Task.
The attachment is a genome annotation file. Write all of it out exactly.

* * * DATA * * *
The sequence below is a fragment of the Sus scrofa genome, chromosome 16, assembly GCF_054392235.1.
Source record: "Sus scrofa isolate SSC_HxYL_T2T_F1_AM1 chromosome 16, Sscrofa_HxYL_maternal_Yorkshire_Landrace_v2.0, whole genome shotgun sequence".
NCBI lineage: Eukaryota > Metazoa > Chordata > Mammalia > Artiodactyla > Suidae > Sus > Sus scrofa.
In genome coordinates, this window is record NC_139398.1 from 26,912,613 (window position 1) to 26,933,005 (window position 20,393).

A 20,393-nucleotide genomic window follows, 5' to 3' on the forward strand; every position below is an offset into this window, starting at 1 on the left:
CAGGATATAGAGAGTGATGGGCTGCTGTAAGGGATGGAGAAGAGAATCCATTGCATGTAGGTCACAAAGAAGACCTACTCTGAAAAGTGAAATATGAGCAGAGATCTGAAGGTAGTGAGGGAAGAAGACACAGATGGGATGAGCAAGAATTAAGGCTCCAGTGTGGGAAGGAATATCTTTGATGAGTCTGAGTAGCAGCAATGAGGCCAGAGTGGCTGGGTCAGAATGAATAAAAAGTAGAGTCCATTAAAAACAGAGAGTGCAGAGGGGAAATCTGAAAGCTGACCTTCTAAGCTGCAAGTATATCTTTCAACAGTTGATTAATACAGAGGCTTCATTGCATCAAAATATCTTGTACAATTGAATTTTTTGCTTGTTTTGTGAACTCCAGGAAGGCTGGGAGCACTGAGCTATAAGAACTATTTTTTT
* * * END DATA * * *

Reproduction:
The sequence below is a fragment of the Sus scrofa genome, chromosome 16, assembly GCF_054392235.1.
Source record: "Sus scrofa isolate SSC_HxYL_T2T_F1_AM1 chromosome 16, Sscrofa_HxYL_maternal_Yorkshire_Landrace_v2.0, whole genome shotgun sequence".
NCBI lineage: Eukaryota > Metazoa > Chordata > Mammalia > Artiodactyla > Suidae > Sus > Sus scrofa.
In genome coordinates, this window is record NC_139398.1 from 26,912,613 (window position 1) to 26,933,005 (window position 20,393).

A 20,393-nucleotide genomic window follows, 5' to 3' on the forward strand; every position below is an offset into this window, starting at 1 on the left:
CAGGATATAGAGAGTGATGGGCTGCTGTAAGGGATGGAGAAGAGAATCCATTGCATGTAGGTCACAAAGAAGACCTACTCTGAAAAGTGAAATATGAGCAGAGATCTGAAGGTAGTGAGGGAAGAAGACACAGATGGGATGAGCAAGAATTAAGGCTCCAGTGTGGGAAGGAATATCTTTGATGAGTCTGAGTAGCAGCAATGAGGCCAGAGTGGCTGGGTCAGAATGAATAAAAAGTAGAGTCCATTAAAAACAGAGAGTGCAGAGGGGAAATCTGAAAGCTGACCTTCTAAGCTGCAAGTATATCTTTCAACAGTTGATTAATACAGAGGCTTCATTGCATCAAAATATCTTGTACAATTGAATTTTTTGCTTGTTTTGTGAACTCCAGGAAGGCTGGGAGCACTGAGCTATAAGAACTATTTTTTT